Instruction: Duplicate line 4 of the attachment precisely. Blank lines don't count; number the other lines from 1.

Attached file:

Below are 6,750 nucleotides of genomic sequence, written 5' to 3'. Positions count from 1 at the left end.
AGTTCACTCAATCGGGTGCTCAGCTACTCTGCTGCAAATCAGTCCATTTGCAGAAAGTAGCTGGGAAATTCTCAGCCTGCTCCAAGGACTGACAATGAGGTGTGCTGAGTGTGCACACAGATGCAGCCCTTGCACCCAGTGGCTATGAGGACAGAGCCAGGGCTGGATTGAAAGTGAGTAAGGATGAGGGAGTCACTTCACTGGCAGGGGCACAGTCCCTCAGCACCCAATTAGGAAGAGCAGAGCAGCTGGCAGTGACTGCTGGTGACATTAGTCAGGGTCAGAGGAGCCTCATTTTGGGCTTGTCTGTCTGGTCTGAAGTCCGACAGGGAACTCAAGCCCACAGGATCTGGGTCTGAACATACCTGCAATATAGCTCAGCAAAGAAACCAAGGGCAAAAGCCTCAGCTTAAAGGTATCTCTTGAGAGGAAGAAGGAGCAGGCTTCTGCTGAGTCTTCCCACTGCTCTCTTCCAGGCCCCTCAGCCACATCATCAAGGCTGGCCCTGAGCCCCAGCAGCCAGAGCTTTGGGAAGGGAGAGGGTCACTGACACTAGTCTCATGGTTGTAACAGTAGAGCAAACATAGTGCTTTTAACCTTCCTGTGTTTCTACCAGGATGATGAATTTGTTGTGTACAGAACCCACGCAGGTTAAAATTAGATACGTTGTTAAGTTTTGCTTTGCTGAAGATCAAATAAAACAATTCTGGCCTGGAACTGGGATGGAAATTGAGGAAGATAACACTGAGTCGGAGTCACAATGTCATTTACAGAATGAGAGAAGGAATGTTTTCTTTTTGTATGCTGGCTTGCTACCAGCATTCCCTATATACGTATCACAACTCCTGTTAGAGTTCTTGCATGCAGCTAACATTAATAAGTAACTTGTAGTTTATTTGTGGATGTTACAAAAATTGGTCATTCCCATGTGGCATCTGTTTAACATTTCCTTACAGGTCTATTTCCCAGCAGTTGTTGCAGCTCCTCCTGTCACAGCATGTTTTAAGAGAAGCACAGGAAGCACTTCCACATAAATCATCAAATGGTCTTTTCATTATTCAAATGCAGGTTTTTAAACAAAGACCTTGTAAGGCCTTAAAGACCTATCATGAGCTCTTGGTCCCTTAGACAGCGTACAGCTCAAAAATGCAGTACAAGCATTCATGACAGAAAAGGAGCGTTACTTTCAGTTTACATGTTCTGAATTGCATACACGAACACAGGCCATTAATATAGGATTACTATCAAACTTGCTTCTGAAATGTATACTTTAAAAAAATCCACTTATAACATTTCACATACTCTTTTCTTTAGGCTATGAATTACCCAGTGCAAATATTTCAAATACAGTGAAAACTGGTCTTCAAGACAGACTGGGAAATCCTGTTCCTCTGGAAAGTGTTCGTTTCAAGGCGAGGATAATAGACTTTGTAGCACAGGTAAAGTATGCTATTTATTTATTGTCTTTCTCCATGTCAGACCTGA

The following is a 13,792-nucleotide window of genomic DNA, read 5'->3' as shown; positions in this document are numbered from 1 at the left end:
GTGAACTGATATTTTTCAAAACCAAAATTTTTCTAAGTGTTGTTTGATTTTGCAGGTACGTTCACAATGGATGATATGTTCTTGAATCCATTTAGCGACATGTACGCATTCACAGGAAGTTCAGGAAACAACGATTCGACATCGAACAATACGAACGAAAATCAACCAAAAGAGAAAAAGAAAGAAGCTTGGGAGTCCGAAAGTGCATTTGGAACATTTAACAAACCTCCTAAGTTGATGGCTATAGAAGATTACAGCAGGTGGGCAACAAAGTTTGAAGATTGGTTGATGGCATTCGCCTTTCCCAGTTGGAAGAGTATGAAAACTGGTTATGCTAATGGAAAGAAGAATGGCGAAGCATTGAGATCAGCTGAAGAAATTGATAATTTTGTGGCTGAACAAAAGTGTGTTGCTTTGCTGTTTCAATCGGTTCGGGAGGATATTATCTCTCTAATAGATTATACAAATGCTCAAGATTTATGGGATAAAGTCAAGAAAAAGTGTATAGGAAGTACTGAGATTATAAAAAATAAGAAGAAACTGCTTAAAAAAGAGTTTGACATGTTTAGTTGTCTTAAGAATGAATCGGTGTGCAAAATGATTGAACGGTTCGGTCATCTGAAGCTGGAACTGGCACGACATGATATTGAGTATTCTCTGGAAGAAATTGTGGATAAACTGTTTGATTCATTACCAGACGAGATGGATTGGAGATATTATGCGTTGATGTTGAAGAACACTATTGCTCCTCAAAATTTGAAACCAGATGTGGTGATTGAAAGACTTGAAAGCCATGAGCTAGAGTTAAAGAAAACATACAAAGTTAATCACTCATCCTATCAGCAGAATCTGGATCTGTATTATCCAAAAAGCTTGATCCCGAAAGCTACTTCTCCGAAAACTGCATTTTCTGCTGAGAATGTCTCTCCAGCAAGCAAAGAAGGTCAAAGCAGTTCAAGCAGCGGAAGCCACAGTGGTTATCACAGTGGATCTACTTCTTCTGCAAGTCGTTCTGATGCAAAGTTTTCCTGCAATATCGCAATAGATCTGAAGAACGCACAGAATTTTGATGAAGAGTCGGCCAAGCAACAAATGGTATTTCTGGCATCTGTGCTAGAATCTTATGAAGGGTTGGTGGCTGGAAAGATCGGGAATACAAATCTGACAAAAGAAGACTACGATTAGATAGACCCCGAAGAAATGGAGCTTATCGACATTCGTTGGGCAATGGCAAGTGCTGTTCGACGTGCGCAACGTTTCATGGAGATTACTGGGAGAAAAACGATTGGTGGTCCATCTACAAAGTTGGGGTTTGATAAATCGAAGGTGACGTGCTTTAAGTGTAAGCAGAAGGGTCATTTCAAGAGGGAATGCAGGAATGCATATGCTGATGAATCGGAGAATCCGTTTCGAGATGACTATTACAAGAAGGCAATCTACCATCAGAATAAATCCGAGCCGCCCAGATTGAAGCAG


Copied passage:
GTGAACTGATATTTTTCAAAACCAAAATTTTTCTAAGTGTTGTTTGATTTTGCAGGTACGTTCACAATGGATGATATGTTCTTGAATCCATTTAGCGACATGTACGCATTCACAGGAAGTTCAGGAAACAACGATTCGACATCGAACAATACGAACGAAAATCAACCAAAAGAGAAAAAGAAAGAAGCTTGGGAGTCCGAAAGTGCATTTGGAACATTTAACAAACCTCCTAAGTTGATGGCTATAGAAGATTACAGCAGGTGGGCAACAAAGTTTGAAGATTGGTTGATGGCATTCGCCTTTCCCAGTTGGAAGAGTATGAAAACTGGTTATGCTAATGGAAAGAAGAATGGCGAAGCATTGAGATCAGCTGAAGAAATTGATAATTTTGTGGCTGAACAAAAGTGTGTTGCTTTGCTGTTTCAATCGGTTCGGGAGGATATTATCTCTCTAATAGATTATACAAATGCTCAAGATTTATGGGATAAAGTCAAGAAAAAGTGTATAGGAAGTACTGAGATTATAAAAAATAAGAAGAAACTGCTTAAAAAAGAGTTTGACATGTTTAGTTGTCTTAAGAATGAATCGGTGTGCAAAATGATTGAACGGTTCGGTCATCTGAAGCTGGAACTGGCACGACATGATATTGAGTATTCTCTGGAAGAAATTGTGGATAAACTGTTTGATTCATTACCAGACGAGATGGATTGGAGATATTATGCGTTGATGTTGAAGAACACTATTGCTCCTCAAAATTTGAAACCAGATGTGGTGATTGAAAGACTTGAAAGCCATGAGCTAGAGTTAAAGAAAACATACAAAGTTAATCACTCATCCTATCAGCAGAATCTGGATCTGTATTATCCAAAAAGCTTGATCCCGAAAGCTACTTCTCCGAAAACTGCATTTTCTGCTGAGAATGTCTCTCCAGCAAGCAAAGAAGGTCAAAGCAGTTCAAGCAGCGGAAGCCACAGTGGTTATCACAGTGGATCTACTTCTTCTGCAAGTCGTTCTGATGCAAAGTTTTCCTGCAATATCGCAATAGATCTGAAGAACGCACAGAATTTTGATGAAGAGTCGGCCAAGCAACAAATGGTATTTCTGGCATCTGTGCTAGAATCTTATGAAGGGTTGGTGGCTGGAAAGATCGGGAATACAAATCTGACAAAAGAAGACTACGATTAGATAGACCCCGAAGAAATGGAGCTTATCGACATTCGTTGGGCAATGGCAAGTGCTGTTCGACGTGCGCAACGTTTCATGGAGATTACTGGGAGAAAAACGATTGGTGGTCCATCTACAAAGTTGGGGTTTGATAAATCGAAGGTGACGTGCTTTAAGTGTAAGCAGAAGGGTCATTTCAAGAGGGAATGCAGGAATGCATATGCTGATGAATCGGAGAATCCGTTTCGAGATGACTATTACAAGAAGGCAATCTACCATCAGAATAAATCCGAGCCGCCCAGATTGAAGCAG